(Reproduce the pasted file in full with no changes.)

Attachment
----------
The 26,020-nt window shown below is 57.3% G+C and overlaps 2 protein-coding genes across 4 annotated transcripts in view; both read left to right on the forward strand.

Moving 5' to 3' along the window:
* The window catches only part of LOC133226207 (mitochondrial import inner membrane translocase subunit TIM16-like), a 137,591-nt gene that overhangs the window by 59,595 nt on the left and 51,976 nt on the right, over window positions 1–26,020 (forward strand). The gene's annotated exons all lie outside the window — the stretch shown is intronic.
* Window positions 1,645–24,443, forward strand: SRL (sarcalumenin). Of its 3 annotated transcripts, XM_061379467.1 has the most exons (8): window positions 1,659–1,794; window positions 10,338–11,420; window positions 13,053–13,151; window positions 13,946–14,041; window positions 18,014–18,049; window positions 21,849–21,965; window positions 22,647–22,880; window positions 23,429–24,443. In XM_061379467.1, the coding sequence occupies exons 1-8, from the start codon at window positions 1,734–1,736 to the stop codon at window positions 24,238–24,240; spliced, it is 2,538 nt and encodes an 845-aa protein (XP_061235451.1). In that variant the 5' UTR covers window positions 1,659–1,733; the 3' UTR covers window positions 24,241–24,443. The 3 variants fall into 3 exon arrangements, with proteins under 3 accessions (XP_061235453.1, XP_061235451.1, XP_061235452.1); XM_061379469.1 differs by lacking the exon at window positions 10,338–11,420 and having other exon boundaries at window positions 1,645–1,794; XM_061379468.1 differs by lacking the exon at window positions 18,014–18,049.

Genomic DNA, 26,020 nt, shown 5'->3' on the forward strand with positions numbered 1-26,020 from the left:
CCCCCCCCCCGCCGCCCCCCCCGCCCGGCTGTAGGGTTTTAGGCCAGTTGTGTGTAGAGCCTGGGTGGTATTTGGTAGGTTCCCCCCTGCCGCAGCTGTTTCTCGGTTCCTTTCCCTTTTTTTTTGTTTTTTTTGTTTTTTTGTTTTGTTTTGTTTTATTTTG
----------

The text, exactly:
The 26,020-nt window shown below is 57.3% G+C and overlaps 2 protein-coding genes across 4 annotated transcripts in view; both read left to right on the forward strand.

Moving 5' to 3' along the window:
* The window catches only part of LOC133226207 (mitochondrial import inner membrane translocase subunit TIM16-like), a 137,591-nt gene that overhangs the window by 59,595 nt on the left and 51,976 nt on the right, over window positions 1–26,020 (forward strand). The gene's annotated exons all lie outside the window — the stretch shown is intronic.
* Window positions 1,645–24,443, forward strand: SRL (sarcalumenin). Of its 3 annotated transcripts, XM_061379467.1 has the most exons (8): window positions 1,659–1,794; window positions 10,338–11,420; window positions 13,053–13,151; window positions 13,946–14,041; window positions 18,014–18,049; window positions 21,849–21,965; window positions 22,647–22,880; window positions 23,429–24,443. In XM_061379467.1, the coding sequence occupies exons 1-8, from the start codon at window positions 1,734–1,736 to the stop codon at window positions 24,238–24,240; spliced, it is 2,538 nt and encodes an 845-aa protein (XP_061235451.1). In that variant the 5' UTR covers window positions 1,659–1,733; the 3' UTR covers window positions 24,241–24,443. The 3 variants fall into 3 exon arrangements, with proteins under 3 accessions (XP_061235453.1, XP_061235451.1, XP_061235452.1); XM_061379469.1 differs by lacking the exon at window positions 10,338–11,420 and having other exon boundaries at window positions 1,645–1,794; XM_061379468.1 differs by lacking the exon at window positions 18,014–18,049.

Genomic DNA, 26,020 nt, shown 5'->3' on the forward strand with positions numbered 1-26,020 from the left:
CCCCCCCCCCGCCGCCCCCCCCGCCCGGCTGTAGGGTTTTAGGCCAGTTGTGTGTAGAGCCTGGGTGGTATTTGGTAGGTTCCCCCCTGCCGCAGCTGTTTCTCGGTTCCTTTCCCTTTTTTTTTGTTTTTTTTGTTTTTTTGTTTTGTTTTGTTTTATTTTG